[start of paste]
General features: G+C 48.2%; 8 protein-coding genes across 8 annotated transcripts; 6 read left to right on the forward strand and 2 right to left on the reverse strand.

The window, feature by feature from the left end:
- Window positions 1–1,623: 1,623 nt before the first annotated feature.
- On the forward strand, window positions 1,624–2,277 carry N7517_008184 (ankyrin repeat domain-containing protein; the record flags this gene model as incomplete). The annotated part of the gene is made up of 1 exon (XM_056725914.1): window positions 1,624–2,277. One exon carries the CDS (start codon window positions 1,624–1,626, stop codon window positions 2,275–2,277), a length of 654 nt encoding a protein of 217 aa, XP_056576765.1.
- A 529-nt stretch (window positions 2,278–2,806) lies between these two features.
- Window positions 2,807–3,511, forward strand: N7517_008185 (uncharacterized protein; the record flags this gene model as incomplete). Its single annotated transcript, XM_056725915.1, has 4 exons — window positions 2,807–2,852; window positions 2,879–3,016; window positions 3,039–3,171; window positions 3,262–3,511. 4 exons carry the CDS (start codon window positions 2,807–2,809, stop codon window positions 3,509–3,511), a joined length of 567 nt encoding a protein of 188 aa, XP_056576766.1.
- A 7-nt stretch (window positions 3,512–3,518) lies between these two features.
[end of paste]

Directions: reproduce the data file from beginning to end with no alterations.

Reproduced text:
General features: G+C 48.2%; 8 protein-coding genes across 8 annotated transcripts; 6 read left to right on the forward strand and 2 right to left on the reverse strand.

The window, feature by feature from the left end:
- Window positions 1–1,623: 1,623 nt before the first annotated feature.
- On the forward strand, window positions 1,624–2,277 carry N7517_008184 (ankyrin repeat domain-containing protein; the record flags this gene model as incomplete). The annotated part of the gene is made up of 1 exon (XM_056725914.1): window positions 1,624–2,277. One exon carries the CDS (start codon window positions 1,624–1,626, stop codon window positions 2,275–2,277), a length of 654 nt encoding a protein of 217 aa, XP_056576765.1.
- A 529-nt stretch (window positions 2,278–2,806) lies between these two features.
- Window positions 2,807–3,511, forward strand: N7517_008185 (uncharacterized protein; the record flags this gene model as incomplete). Its single annotated transcript, XM_056725915.1, has 4 exons — window positions 2,807–2,852; window positions 2,879–3,016; window positions 3,039–3,171; window positions 3,262–3,511. 4 exons carry the CDS (start codon window positions 2,807–2,809, stop codon window positions 3,509–3,511), a joined length of 567 nt encoding a protein of 188 aa, XP_056576766.1.
- A 7-nt stretch (window positions 3,512–3,518) lies between these two features.